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It can become easy to get caught up in a world dominated by Facebook, Instagram, Snapchat, Twitter but is it good for our mental health being?

By spending so much time on someone else’s profile admiring their ‘life’, are we moving away from our own individuality in order to mimic the life of another, which let’s face it, is not really reality?

Instead we begin to behave how we should be in order to gain popularity, likes and followers.

Karen Horney

Karen Horney, who was neo-Freudian psychologist, coined the term “tyranny of the shoulds” which I feel addresses this topic wonderfully.

Horney’s view was that we all have within ourselves inner resources in order to foster growth towards self-realisation. This is similar to Maslow’s theory of self-actualisation which I discusss in an previous blog.

It is important for a person to find their ‘real self’ which is the source of growth. The environment and others have an impact on one’s growth with their real self. Insecurity for instance may hinder this growth and lead to what Horney called neurotic needs.

Certain neurotic needs had a part to play in leading individuals to use an idealised image to identify themselves creating an ‘idealised self’ to appease the world.

Horney’s view was that the idealised self stunted the growth towards self-realisation and the real self. It was the idealised self that created an irrational imagination of how one should be.

Rather than focusing on who they actually are, an individual would focus on who they ‘should’ be and the idealised self would take centre stage thus adopting unrealistic expectations. Examples of these expectations comprised of an individual having to endure and understand everything, to like everyone, to always be productive and so forth. 

Tyranny of the shoulds

Horney called these rigid standards the ‘tyranny of the shoulds’ and gave certain judgemental characteristics imposed on individuals: 

  • Honest  
  • Generous  
  • Courageous  
  • Selfless  
  • Perfect lover and partner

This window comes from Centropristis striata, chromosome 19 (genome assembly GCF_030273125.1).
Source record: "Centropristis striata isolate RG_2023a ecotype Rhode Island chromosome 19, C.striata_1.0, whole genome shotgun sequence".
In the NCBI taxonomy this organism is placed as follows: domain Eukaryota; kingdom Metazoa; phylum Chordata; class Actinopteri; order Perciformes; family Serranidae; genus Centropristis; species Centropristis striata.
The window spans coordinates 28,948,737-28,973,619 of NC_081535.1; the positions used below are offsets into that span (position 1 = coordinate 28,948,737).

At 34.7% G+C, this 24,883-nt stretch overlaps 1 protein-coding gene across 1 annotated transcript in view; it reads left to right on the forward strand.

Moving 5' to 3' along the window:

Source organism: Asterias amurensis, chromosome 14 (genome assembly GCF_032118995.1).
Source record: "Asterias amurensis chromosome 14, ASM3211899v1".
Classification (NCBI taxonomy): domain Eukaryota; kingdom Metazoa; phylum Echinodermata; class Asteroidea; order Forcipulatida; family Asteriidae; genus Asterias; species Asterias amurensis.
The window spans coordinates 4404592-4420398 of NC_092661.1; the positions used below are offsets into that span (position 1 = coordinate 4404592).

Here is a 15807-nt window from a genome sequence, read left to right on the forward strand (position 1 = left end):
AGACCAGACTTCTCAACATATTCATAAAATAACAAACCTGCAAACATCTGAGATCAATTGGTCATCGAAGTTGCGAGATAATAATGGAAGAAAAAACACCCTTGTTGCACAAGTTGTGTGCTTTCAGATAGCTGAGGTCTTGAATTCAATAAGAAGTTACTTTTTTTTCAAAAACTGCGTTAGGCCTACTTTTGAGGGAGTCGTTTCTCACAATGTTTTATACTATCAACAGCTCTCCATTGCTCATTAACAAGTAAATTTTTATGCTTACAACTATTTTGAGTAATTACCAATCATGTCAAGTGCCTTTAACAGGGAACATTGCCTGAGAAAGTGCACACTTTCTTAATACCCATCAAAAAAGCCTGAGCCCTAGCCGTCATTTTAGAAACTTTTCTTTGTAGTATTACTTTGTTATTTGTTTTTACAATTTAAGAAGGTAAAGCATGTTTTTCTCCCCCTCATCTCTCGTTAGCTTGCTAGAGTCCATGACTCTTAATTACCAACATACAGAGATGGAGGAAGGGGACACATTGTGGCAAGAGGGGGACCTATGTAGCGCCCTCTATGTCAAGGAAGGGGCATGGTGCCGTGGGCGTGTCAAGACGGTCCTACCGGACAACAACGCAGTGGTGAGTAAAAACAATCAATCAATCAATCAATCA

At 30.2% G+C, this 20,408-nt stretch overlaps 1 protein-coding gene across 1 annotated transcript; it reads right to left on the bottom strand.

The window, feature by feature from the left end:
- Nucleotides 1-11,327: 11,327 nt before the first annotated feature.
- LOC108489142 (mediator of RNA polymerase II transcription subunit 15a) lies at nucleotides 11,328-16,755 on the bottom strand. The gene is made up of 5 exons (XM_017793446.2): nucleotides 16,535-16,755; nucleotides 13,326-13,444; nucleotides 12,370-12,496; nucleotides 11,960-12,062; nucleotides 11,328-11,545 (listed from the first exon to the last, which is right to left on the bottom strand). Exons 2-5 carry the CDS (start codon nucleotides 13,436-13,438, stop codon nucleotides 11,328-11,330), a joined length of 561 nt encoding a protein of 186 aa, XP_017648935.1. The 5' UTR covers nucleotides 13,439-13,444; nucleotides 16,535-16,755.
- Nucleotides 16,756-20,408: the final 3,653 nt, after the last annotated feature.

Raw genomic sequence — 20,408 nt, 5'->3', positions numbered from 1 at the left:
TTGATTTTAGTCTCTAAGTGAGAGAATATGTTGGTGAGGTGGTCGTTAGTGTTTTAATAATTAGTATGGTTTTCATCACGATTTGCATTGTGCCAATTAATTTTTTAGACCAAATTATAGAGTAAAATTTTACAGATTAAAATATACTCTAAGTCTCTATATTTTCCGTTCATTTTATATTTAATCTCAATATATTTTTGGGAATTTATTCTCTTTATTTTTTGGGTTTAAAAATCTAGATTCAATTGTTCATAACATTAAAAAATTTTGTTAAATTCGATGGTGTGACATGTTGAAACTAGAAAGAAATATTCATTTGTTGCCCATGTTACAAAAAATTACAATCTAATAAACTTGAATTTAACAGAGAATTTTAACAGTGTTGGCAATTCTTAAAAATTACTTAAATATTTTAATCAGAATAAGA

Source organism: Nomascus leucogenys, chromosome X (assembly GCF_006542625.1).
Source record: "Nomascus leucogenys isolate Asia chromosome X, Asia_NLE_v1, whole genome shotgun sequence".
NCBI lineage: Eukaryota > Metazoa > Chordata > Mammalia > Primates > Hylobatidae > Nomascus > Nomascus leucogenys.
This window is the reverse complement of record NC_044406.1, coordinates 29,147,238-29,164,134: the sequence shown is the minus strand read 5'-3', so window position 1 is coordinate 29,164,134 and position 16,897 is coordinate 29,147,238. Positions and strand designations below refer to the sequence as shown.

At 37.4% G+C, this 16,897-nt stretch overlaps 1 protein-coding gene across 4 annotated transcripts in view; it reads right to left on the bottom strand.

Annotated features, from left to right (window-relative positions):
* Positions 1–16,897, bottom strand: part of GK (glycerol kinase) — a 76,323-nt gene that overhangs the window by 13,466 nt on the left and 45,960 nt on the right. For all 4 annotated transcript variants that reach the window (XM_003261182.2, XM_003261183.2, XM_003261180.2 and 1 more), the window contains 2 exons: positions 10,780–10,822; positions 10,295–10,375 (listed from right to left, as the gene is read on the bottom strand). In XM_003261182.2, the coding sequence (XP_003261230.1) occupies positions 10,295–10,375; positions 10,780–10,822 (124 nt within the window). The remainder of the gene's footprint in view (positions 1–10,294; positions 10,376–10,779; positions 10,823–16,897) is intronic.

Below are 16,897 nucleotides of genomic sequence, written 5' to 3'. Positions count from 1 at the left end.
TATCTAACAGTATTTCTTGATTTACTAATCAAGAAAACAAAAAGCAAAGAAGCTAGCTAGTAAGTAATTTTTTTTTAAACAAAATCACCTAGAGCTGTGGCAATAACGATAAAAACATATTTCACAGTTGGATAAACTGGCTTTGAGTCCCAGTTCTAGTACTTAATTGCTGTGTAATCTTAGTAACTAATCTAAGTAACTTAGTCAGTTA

• Unaffected by hurtful comments  
  • Always serene and joyous of life  
  • In control on emotions  
  • Always know, understand and foresee everything  
  • Efficient in problem solving  
  • Overcome every difficulty/obstacle. 

This obligatory hold, according to Horney, would inevitably lead to self-hate and into the downward spiral of the ‘real self’ degenerating into a ‘despised self’ leading to an individual believing that was their ‘true self.’

Horney believed this kind of behaviour was self-destructive and inevitably led to an ‘alienation from the self,’ which was where individuals developed remoteness from their own feelings that the real self became unrecognisable.

Social Media and the Tyranny of the Shoulds

Of course, Horney developed her theory well before the world of social media but her ideas do resonate with the era we live in today. By focusing on the profiles of others (some of whom will be strangers), it can become easy for a person to move further away from their real self leading to a complete alienation where the real self is no longer recognisable.

Social media can also lead to certain ‘neurotic needs’ leading to anxiety. For instance, a neurotic need for affection and approval in terms of the number of likes on an Instagram post and followers can lead to a person becoming needy or clingy with a constant need to seek affirmation and acceptance from others. This can lead to the development of anxiety.

Social Media is positive in so many ways but can be equally as effective with a person being who they are rather than who they should be in order to appease the social community. The beauty of the world is that no one thing or human being is the same so why not embrace your individuality.